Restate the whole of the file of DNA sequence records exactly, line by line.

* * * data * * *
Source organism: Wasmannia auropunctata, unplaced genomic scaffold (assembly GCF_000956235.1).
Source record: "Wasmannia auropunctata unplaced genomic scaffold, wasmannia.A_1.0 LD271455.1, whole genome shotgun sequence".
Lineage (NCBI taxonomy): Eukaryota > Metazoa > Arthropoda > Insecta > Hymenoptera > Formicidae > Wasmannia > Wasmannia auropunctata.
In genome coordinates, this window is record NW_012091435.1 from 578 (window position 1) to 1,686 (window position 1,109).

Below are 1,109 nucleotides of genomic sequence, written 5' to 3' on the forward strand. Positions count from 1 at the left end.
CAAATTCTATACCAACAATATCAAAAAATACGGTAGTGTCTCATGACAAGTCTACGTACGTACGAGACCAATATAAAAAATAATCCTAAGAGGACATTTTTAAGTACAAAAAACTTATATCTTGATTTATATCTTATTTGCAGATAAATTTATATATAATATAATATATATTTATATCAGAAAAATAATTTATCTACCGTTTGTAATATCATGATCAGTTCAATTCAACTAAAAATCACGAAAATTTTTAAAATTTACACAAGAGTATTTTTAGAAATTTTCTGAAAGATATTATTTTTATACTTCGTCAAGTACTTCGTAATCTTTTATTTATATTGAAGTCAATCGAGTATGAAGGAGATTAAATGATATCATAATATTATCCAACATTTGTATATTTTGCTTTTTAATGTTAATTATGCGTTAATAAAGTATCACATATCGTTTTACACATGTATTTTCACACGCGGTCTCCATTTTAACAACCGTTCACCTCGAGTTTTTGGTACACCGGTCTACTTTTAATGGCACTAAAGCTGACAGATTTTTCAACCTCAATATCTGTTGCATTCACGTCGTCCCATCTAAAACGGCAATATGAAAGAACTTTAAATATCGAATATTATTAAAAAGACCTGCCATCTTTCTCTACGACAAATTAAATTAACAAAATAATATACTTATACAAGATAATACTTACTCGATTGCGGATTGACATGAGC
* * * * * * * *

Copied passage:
Source organism: Wasmannia auropunctata, unplaced genomic scaffold (assembly GCF_000956235.1).
Source record: "Wasmannia auropunctata unplaced genomic scaffold, wasmannia.A_1.0 LD271455.1, whole genome shotgun sequence".
Lineage (NCBI taxonomy): Eukaryota > Metazoa > Arthropoda > Insecta > Hymenoptera > Formicidae > Wasmannia > Wasmannia auropunctata.
In genome coordinates, this window is record NW_012091435.1 from 578 (window position 1) to 1,686 (window position 1,109).

Below are 1,109 nucleotides of genomic sequence, written 5' to 3' on the forward strand. Positions count from 1 at the left end.
CAAATTCTATACCAACAATATCAAAAAATACGGTAGTGTCTCATGACAAGTCTACGTACGTACGAGACCAATATAAAAAATAATCCTAAGAGGACATTTTTAAGTACAAAAAACTTATATCTTGATTTATATCTTATTTGCAGATAAATTTATATATAATATAATATATATTTATATCAGAAAAATAATTTATCTACCGTTTGTAATATCATGATCAGTTCAATTCAACTAAAAATCACGAAAATTTTTAAAATTTACACAAGAGTATTTTTAGAAATTTTCTGAAAGATATTATTTTTATACTTCGTCAAGTACTTCGTAATCTTTTATTTATATTGAAGTCAATCGAGTATGAAGGAGATTAAATGATATCATAATATTATCCAACATTTGTATATTTTGCTTTTTAATGTTAATTATGCGTTAATAAAGTATCACATATCGTTTTACACATGTATTTTCACACGCGGTCTCCATTTTAACAACCGTTCACCTCGAGTTTTTGGTACACCGGTCTACTTTTAATGGCACTAAAGCTGACAGATTTTTCAACCTCAATATCTGTTGCATTCACGTCGTCCCATCTAAAACGGCAATATGAAAGAACTTTAAATATCGAATATTATTAAAAAGACCTGCCATCTTTCTCTACGACAAATTAAATTAACAAAATAATATACTTATACAAGATAATACTTACTCGATTGCGGATTGACATGAGC